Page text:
There are three common approaches to socially responsible investment used by ethical funds: screening, best in class and engagement. Many funds utilise a combination of the three strategies in order to generate an acceptable list of investment opportunities.
Screening involves two facets: negative screening, which is the exclusion of industries and companies with business activities that do not align with the funds principles, and positive screening, which ?screens in? companies that actively contribute towards the goals of the ethical fund. For example, a managed fund that is focused on humanitarian concerns may screen out companies that exploit third world labour whilst screening in companies that provide safe, high-standard working conditions for their workers.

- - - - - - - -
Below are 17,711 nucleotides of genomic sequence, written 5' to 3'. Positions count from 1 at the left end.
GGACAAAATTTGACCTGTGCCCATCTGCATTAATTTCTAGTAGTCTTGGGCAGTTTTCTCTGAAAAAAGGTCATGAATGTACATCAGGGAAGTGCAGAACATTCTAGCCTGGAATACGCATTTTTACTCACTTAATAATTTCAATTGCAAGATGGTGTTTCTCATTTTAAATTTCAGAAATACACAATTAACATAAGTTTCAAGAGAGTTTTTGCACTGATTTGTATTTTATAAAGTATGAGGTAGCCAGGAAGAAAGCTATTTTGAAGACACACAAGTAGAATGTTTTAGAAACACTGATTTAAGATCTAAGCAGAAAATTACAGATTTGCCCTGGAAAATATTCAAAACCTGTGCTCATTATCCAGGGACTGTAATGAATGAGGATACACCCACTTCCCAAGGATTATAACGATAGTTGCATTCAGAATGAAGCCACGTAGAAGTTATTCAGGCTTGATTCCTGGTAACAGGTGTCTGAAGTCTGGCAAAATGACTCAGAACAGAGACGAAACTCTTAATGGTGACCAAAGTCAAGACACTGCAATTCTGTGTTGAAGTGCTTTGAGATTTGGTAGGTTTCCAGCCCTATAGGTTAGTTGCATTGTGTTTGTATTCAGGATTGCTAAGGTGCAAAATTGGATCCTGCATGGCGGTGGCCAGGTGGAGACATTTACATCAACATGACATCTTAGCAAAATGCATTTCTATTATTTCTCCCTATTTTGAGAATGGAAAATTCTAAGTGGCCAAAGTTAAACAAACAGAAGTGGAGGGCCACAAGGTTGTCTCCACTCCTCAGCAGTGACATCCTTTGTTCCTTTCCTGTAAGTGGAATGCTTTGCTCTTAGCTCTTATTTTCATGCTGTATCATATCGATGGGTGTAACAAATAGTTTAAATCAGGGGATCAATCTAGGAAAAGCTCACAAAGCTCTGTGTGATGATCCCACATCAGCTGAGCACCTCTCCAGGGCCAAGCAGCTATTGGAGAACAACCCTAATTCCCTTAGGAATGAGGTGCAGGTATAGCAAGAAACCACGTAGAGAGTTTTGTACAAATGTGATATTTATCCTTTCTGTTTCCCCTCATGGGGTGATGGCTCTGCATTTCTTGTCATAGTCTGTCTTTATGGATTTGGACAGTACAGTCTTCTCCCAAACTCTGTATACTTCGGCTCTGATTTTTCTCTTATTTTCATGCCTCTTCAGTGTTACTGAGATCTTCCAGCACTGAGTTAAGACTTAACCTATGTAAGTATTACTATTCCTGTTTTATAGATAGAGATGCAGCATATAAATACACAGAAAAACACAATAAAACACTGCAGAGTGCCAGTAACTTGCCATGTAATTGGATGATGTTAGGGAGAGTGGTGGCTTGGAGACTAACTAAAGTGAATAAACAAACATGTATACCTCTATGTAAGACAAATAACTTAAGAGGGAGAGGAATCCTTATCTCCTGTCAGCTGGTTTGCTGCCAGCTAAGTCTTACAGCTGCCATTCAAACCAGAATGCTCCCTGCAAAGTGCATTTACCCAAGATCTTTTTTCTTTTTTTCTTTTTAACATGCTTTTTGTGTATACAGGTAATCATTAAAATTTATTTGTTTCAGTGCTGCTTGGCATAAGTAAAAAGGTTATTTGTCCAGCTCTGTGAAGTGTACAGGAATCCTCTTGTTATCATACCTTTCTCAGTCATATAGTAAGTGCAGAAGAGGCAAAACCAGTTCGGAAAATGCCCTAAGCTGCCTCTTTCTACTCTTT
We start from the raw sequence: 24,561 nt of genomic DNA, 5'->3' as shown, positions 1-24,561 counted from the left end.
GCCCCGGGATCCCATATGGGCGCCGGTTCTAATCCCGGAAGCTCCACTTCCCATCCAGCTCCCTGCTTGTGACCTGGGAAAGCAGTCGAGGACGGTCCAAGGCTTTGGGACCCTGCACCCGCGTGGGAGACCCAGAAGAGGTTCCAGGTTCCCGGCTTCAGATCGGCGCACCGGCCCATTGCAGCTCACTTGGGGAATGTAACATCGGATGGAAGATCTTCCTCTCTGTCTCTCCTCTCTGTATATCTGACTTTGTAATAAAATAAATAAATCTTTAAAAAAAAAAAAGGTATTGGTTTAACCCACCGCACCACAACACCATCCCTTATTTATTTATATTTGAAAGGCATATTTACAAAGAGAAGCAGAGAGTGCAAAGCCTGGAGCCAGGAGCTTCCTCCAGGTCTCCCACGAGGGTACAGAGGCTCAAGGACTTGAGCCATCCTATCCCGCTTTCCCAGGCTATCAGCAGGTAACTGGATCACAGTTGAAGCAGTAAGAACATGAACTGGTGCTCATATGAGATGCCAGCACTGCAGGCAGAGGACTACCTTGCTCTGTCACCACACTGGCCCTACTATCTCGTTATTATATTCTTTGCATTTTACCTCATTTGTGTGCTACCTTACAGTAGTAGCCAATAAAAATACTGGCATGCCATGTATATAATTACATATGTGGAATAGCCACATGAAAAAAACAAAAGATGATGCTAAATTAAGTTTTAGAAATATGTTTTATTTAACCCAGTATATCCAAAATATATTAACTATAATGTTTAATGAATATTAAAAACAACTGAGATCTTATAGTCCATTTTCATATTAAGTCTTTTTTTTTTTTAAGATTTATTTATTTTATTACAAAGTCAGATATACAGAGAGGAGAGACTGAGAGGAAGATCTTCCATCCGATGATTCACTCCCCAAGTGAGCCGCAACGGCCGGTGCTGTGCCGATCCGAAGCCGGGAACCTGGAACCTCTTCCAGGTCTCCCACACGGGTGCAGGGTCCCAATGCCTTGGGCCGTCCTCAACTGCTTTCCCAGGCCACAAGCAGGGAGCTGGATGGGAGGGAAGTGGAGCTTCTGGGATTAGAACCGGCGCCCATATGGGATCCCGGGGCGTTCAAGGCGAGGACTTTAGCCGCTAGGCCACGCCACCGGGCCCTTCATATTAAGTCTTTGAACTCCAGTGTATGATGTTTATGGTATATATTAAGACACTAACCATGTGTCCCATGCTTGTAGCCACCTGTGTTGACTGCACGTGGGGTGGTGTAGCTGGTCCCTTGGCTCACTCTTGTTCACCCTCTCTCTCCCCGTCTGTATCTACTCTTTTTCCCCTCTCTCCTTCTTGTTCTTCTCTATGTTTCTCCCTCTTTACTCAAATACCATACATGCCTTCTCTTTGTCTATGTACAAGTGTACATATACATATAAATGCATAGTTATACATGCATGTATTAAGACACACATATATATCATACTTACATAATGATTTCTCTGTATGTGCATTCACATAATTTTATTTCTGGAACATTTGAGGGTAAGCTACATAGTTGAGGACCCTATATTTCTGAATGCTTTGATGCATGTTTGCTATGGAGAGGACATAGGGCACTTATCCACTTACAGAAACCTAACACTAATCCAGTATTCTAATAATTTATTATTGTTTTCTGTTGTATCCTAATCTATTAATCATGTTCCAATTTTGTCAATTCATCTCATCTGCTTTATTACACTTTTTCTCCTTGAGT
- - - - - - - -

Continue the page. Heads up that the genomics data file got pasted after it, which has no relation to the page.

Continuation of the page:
Best in class
The best in class approach is utilised by fund managers to choose among comparable companies by using a set of ethical guidelines. A primary example exists within the mining industry, where two companies may be financially similar. One company may have a superior environmental record compared to the other, so using the ethical fund?s guidelines the fund manager would choose this company. This method provides an incentive to companies to operate at a higher ethical and environmental standard then their competitors.
Lastly there is engagement. This strategy involves active encouragement of companies to adopt social and environmental best practices. Considering the substantial amount of capital in managed funds, the influence a fund manager can have on a company, especially smaller businesses, can be quite significant. This involves the fund manager engaging with the senior management of companies held within the manager?s portfolios and influencing their decisions to result in the best practices with regards to ethical concerns.
How do ethical investments perform? Check our summary here.